HDAC6 Brain Mapping with [ 18 F]Bavarostat Enabled by a Ru-Mediated Deoxyfluorination
Histone deacetylase 6 (HDAC6) function and dysregulation have been implicated in the etiology of certain cancers and more recently in central nervous system (CNS) disorders including Rett syndrome, Alzheimer's and Parkinson's diseases, and major depressive disorder. HDAC6-selective inhibitors have therapeutic potential, but in the CNS drug space the development of highly brain penetrant HDAC inhibitors has been a persistent challenge. Moreover, no tool exists to directly characterize HDAC6 and its related biology in the living human brain. Here, we report a highly brain penetrant HDAC6 inhibitor, Bavarostat, that exhibits excellent HDAC6 selectivity (>80-fold over all other Zn-containing HDAC paralogues), modulates tubulin acetylation selectively over histone acetylation, and has excellent brain penetrance. We further demonstrate that Bavarostat can be radiolabeled with 18F by deoxyfluorination through in situ formation of a ruthenium π-complex of the corresponding phenol precursor: the only method currently suitable for synthesis of [18F]Bavarostat. Finally, by using [18F]Bavarostat in a series of rodent and nonhuman primate imaging experiments, we demonstrate its utility for mapping HDAC6 in the living brain, which sets the stage for first-in-human neurochemical imaging of this important target.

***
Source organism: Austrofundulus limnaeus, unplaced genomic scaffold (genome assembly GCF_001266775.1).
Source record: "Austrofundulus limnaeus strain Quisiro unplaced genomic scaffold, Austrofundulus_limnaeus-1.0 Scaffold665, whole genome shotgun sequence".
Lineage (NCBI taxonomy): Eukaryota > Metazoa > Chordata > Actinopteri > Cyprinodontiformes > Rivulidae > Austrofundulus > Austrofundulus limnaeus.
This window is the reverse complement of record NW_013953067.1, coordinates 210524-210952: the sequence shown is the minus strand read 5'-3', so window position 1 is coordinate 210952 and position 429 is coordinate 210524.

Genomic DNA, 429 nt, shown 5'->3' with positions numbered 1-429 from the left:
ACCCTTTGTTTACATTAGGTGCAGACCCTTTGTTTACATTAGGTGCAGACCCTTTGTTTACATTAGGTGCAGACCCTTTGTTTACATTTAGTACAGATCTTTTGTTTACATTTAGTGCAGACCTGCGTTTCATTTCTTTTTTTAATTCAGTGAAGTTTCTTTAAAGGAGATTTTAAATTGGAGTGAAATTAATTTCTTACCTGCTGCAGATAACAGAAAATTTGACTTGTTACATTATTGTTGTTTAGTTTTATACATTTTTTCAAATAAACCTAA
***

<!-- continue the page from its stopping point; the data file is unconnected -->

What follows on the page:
Highly Expandable Human iPS Cell-Derived Neural Progenitor Cells (NPC) and Neurons for Central Nervous System Disease Modeling and High-Throughput Screening